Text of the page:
Tag: Lynda Barry

What are thoughts?

On more than one occasion while reading Lynda Barry’s graphic novel “What it is” I’ve tried to pause and think about what it is exactly that unsettles me about her creative style throughout the book.  In the beginning it took a few pages in for me to shake the feeling that I was  falling down a rabbit hole. There seemed to… Read more →

Reflection: What IS It?

What is an image? What is/where is your imagination? What happens when we read a story?   Most pages in the first half of “What It Is” presents you with one or more of these kinds of questions amid strange, dreamlike, and sometimes-disturbing imagery. The book doesn’t answer them for you, but that isn’t the point. You’re meant to think… Read more →

The Complexity of What It Is

When I first started reading Lynda Barry’s “What It Is”, I was confused. It was so different to the other books we have read in class and it felt like a scrapbook with no solid point. After reading through it, one theme stuck out to me. Throughout the novel, Lynda Barry asks questions that focus on perspective and images. We… Read more →

Comics as a Medium

Unlike painting, drawing, sculpture, textiles, comics aren’t necessarily made of any one material. They are more of a collage. Bill Kartalopoulos, the series editor for The Best American Comics, wrote that “comics represent a conceptual strategy that can embrace all kinds of artwork into its method.” One of the best examples of the collage style in comics, and the most literal, is What… Read more →

Improvement: a Work in Progress

I entered this class knowing little to nothing about comics, so I was rather intimidated by the idea of producing one myself. Creativity is a huge factor in such a process. I didn’t know where to begin. As a young girl, I read a lot and would often write my own stories. I also loved to draw. But as I grew older, my interests shifted;… Read more →

The most Futile thing in the World

“An unasked question is the most futile thing in the world” – Darren Shan As a child I loved the question “why” and “how”. Not only for the questions of “why do I have to do that” etc. but “Why I the sky blue?” or “How come every time I sleep I go to a different place?” I rarely got… Read more →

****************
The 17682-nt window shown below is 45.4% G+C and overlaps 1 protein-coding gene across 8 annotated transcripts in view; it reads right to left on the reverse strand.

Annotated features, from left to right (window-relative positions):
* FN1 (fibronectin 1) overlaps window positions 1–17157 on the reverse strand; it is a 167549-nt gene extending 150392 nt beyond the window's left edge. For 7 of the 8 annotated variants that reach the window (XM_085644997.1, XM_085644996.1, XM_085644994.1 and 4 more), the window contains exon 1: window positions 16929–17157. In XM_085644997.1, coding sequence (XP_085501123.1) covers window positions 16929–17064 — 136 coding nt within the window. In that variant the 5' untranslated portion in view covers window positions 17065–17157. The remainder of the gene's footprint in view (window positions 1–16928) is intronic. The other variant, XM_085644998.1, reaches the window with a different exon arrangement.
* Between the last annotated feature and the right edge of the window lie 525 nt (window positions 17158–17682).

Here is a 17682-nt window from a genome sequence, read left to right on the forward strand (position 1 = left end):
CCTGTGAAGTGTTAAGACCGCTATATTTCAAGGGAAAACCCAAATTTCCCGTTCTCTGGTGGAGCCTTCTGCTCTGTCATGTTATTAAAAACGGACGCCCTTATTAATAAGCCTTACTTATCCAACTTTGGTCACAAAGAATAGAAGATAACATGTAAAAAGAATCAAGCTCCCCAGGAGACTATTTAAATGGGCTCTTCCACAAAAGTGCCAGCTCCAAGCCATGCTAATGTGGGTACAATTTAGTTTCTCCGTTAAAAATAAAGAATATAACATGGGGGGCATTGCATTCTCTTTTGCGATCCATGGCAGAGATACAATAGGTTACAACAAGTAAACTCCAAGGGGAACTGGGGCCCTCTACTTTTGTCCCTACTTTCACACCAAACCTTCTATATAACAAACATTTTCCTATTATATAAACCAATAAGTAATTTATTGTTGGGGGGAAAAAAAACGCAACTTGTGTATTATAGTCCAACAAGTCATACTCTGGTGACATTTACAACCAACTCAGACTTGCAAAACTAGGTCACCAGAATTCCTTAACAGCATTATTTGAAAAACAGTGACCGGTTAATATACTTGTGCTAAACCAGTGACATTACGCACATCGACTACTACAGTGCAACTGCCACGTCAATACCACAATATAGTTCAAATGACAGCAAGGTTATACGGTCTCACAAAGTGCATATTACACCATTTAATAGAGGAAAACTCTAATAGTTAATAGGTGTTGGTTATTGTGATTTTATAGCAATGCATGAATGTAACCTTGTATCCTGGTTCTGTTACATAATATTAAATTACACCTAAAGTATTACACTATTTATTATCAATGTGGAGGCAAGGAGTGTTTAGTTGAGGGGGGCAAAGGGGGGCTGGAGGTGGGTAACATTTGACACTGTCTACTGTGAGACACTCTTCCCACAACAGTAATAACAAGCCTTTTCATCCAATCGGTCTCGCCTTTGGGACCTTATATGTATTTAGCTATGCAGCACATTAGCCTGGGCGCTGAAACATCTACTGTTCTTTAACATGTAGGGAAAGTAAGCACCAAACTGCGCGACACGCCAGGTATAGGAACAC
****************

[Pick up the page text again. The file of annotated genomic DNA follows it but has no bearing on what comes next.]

What It Is Is Descriptive

What is story telling?  In Lynda Barry’s graphic novel What It Is, storytelling is chaos.  It is imagination and creativity.  It is images, and most evidently, it is memory.  Barry’s book is split generally into two sections.  The first contains much of her own stories and memories from childhood, interspersed with hundreds of images; the pages purposefully chaotic and all over… Read more →

It Is Reader Involvement

Since opening What It Is, I’ve been enthralled. The collage art style combined with simple, thick-lined doodles reminds the audience of childhood from the beginning, which enhances the narrative of a child growing up. The narrative is further broken down into portions of remeniscing on both the speaker’s and the audience’s childhood, divided by sections exploring complex subjects like the relationships between the imagination, the… Read more →

Defining the Picture Book

Manga is a style of Japanese comic books and graphic novels. They are sold readily at bookstores that also sell American comics. Manga is read opposite of the way we read American comics, many first time readers find it confusing. These Japanese comics might be stylized and read differently due to the way japan reads and writes but there is… Read more →

“What it is” Reflection

This week in Graphic Novel, we finished up Watchmen with a few articles before we started to touch Lynda Barry’s, What It Is. At first glance, this book seemed very out of this world, very different. It felt like I peeking into someone’s head and observing how their imagination works. I also find it a bit strange that we have… Read more →